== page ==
For most of us living in Melbourne, our world shrank in early August to a five-kilometre radius from home. Our only connection to the wider world was couriered boxes left on the doorstep, the internet, TV or radio. We tuned in every day for Dan Andrews’ press conference where the premier’s “Everybody right to go?” became as familiar a prelude as Dee Dee Ramone calling “one-two-three-four” at the start of every Ramones song.
But there was another set of messengers from the outside world that was a little different in that they offered variety, even a dash of joy, and hope. Birds.
Birds became a bright spot in otherwise dark times, a reassuring reminder that not everything had gone crazy and there was beauty in the world, even right in your own backyard. To keep myself amused I decided to see how many birds I could count in my permitted exercise zone and put the challenge out to others to do the same.
I’m lucky enough to live in bayside Melbourne, where a daily walk along the Bay Trail not only invigorated the senses, it also quickly ramped up my local lockdown list. Complementing the regular urban birds such as the glorious rainbow lorikeets and (thankfully) friendly magpies, were coastal birds such as pelicans and gannets which would corral balls of bait fish against the shore. The pelicans would scoop them up, the gannets bombard them in spectacular dives, all accompanied by a cacophony of terns and gulls squabbling over the tiny fish panicking in the shallows.
I explored parts of my neighbourhood that I’d previously overlooked. I found a swan nesting on the edge of a pond in a park I’d never visited. I watched a flock of tree martins, a close relative of the swallow, hawking insects over some open ground I had previously driven past without a second glance. I learned where the common bronzewings — a plump native pigeon — would congregate to feast on fallen seeds.
I found a few rarities, including a beautiful little white-throated gerygone, with lemon-yellow underparts and a rollicking, sweet warble. A swift parrot, a stunning jewel of a bird now down to less than a thousand pairs because we insist on logging their remaining nesting and feeding sites, very considerately landed in the tree next door while I was on a work video call. Luckily my colleagues at BirdLife Australia understood the imperative to abandon them so I could drink in long views of such a beauty.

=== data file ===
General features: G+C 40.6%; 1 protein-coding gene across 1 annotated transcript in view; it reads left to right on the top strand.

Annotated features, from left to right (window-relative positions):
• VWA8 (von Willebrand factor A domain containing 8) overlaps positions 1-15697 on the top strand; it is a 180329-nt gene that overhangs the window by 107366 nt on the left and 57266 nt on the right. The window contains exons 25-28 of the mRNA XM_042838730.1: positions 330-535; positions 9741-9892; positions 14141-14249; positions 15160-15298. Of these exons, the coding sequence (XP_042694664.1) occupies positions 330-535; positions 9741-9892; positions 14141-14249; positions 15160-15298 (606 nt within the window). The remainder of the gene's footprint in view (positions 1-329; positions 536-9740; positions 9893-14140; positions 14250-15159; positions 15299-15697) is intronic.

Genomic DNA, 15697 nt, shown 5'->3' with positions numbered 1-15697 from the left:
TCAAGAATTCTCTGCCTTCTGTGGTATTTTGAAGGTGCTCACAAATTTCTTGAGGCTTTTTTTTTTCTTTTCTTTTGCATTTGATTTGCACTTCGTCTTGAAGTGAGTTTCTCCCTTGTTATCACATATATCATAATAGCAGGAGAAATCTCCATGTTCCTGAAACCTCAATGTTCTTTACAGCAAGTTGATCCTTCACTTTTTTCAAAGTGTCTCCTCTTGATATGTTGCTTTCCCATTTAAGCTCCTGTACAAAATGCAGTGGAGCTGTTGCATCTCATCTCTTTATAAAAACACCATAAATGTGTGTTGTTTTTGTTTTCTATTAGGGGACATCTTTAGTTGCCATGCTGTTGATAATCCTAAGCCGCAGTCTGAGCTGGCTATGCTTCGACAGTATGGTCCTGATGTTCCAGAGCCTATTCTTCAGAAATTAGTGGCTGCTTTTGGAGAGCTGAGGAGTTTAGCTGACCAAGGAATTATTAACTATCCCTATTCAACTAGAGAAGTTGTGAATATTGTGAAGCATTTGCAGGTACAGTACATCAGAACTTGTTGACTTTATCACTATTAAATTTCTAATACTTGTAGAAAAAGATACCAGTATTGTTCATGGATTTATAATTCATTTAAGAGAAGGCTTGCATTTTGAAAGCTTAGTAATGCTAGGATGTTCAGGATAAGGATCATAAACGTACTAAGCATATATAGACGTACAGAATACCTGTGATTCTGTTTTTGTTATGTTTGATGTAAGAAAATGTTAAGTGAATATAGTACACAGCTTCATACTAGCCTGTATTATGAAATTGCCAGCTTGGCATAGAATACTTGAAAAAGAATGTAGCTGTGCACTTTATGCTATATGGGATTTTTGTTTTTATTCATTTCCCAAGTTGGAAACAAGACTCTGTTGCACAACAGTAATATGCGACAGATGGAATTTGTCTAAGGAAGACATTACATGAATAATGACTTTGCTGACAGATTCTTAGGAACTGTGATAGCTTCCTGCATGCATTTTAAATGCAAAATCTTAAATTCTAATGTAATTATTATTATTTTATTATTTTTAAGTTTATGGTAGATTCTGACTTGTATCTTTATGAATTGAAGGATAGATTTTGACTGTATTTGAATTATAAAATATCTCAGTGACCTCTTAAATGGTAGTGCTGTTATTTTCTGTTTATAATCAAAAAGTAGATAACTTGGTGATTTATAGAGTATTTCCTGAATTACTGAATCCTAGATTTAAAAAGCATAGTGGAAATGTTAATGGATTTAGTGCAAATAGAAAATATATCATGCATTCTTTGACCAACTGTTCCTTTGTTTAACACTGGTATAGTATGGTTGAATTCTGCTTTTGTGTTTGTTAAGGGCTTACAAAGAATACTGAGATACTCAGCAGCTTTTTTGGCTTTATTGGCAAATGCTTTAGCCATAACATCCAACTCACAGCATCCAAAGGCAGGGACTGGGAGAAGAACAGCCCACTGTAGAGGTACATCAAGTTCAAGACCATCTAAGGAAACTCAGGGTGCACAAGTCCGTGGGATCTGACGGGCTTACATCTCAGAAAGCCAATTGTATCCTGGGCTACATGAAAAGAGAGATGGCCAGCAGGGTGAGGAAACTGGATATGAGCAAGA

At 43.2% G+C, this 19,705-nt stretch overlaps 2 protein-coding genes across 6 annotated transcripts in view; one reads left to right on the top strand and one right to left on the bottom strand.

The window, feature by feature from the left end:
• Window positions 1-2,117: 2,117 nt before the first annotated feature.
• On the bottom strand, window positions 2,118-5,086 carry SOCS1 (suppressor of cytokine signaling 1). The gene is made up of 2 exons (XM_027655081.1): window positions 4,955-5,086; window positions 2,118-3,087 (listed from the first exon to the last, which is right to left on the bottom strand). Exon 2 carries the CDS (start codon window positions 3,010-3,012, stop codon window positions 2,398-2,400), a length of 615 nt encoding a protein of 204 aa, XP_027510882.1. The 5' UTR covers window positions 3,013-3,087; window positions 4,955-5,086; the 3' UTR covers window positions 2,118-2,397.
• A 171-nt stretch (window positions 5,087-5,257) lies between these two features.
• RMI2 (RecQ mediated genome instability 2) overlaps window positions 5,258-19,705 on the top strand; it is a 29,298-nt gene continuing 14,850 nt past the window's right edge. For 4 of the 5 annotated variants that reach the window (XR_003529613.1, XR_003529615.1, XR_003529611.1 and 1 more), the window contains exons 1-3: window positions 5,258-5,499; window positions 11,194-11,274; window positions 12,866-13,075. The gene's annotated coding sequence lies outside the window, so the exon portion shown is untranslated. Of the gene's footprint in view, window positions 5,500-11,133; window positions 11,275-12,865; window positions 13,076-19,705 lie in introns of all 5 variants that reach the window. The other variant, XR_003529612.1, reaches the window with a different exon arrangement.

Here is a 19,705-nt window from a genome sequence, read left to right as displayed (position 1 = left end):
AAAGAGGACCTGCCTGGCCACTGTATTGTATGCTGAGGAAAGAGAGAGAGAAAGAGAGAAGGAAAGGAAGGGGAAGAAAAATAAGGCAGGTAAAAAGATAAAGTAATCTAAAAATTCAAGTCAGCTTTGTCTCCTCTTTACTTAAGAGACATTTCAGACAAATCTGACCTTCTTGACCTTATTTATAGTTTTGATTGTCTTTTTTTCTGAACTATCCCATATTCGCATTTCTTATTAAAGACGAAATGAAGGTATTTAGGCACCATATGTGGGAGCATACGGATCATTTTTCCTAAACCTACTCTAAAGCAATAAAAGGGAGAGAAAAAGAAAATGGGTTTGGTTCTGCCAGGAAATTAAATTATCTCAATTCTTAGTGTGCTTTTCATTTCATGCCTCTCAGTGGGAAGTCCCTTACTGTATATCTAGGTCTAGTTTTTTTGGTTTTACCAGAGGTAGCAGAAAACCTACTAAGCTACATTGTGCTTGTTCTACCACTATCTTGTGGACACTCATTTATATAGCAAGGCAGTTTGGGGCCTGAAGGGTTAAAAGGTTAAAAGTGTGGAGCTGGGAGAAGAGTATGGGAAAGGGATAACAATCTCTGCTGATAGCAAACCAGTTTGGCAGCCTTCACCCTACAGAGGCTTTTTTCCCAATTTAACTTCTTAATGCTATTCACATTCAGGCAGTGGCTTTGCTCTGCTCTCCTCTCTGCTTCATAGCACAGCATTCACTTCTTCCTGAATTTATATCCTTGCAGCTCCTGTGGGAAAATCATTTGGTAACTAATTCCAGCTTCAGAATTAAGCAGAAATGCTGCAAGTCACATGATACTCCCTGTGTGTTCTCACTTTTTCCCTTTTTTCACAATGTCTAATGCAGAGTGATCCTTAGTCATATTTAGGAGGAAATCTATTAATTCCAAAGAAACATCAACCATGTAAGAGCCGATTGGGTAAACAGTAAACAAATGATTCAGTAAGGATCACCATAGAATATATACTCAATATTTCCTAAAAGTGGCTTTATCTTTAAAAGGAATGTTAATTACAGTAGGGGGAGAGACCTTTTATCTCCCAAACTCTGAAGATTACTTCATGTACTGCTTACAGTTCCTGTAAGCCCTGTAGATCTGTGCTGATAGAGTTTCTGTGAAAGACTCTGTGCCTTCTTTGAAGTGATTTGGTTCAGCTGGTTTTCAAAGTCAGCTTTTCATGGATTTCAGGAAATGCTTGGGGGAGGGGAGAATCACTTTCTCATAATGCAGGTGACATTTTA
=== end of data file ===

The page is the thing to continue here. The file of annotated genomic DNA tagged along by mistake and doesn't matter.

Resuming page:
By the end of lockdown I had managed to see 75 species in my 5km zone. I know I missed a few more because I wasn’t the only one out there noticing the birds we shared our suburbs with. Social media was ablaze with Melburnians taking note of the birds outside their window. Tallies came in from all over the city, with some of the highest totals reported from people living in the inner city with access to a surprising range of habitats, including tremendously birdy places such as Royal park and the Yarra. It appears Melbourne’s birdiest suburb, however, was Eltham North, with Monash University ornithology lecturer Dr Rohan Clarke clocking up an astonishing 131 species within five kilometres of his home.
But it wasn’t just twitchers who were embracing their local birds. People who would never have considered themselves birdwatchers before the pandemic were seeing their city afresh through the prism of birds. When we talk of nature, we often think of it starting at the gates of a national park. The experience of lockdown has opened our eyes to how nature begins as soon as we step outside our doors and, even our largest cities are brimming with wildlife if you just take the time to look.
This week people have been looking in unprecedented numbers and submitting what they see to the Aussie Backyard Bird Count, BirdLife Australia’s annual snapshot of the health of the populations of birds that we share our daily lives with. With the weekend still to count, we have already drawn level with the number of surveys submitted in last year’s count. It seems I’m not the only one for whom birds have provided solace during these long, drawn out months.
The Aussie Bird Count provides the opportunity for us to harness this newfound passion for our birds into one of our largest citizen science projects, with each individual count providing one more pixel to contribute to a much clearer picture of what’s going on with our birds. We have long known that birds are a barometer of the health of our environment, but for many of us in 2020 they have also been a measure of the health of our interior worlds as well.
• Sean Dooley is national public affairs manager at BirdLife Australia